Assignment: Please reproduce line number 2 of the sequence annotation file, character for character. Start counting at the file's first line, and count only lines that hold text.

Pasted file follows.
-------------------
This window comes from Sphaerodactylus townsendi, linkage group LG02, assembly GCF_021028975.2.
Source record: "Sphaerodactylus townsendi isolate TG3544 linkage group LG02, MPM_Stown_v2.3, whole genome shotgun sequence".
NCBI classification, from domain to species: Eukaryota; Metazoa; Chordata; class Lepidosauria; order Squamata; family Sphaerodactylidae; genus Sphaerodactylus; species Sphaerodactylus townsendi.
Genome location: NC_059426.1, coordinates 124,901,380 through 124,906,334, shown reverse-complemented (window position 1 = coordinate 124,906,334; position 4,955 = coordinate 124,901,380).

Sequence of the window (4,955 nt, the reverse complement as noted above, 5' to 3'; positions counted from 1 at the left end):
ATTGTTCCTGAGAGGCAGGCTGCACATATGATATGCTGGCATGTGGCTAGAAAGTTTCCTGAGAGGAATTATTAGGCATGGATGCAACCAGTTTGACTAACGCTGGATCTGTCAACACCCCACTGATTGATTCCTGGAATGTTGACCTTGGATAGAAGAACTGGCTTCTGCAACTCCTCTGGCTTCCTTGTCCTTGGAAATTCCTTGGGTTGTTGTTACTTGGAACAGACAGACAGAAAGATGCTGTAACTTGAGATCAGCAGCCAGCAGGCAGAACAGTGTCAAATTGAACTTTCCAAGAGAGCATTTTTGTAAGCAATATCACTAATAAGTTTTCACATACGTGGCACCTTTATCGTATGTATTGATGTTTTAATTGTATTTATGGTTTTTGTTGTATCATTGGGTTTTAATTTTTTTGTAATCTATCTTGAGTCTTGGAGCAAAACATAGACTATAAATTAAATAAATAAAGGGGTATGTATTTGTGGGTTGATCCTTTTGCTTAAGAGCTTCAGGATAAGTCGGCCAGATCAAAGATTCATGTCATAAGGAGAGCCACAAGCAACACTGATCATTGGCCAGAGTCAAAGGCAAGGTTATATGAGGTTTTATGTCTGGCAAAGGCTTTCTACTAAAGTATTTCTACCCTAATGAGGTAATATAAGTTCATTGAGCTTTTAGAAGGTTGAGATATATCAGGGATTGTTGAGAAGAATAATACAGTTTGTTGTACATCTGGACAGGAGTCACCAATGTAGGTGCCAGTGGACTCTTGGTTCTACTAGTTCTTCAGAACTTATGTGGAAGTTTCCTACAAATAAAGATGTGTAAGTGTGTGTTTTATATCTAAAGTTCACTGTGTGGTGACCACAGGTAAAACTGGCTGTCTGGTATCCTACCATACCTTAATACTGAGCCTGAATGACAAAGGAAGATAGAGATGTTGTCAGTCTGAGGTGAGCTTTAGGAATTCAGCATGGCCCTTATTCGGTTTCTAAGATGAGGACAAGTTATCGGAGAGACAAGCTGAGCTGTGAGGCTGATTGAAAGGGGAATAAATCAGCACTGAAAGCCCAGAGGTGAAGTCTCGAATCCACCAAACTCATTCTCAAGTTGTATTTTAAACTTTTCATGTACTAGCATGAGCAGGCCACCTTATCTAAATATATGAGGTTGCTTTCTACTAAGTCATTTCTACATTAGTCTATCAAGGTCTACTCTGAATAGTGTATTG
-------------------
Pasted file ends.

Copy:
Source record: "Sphaerodactylus townsendi isolate TG3544 linkage group LG02, MPM_Stown_v2.3, whole genome shotgun sequence".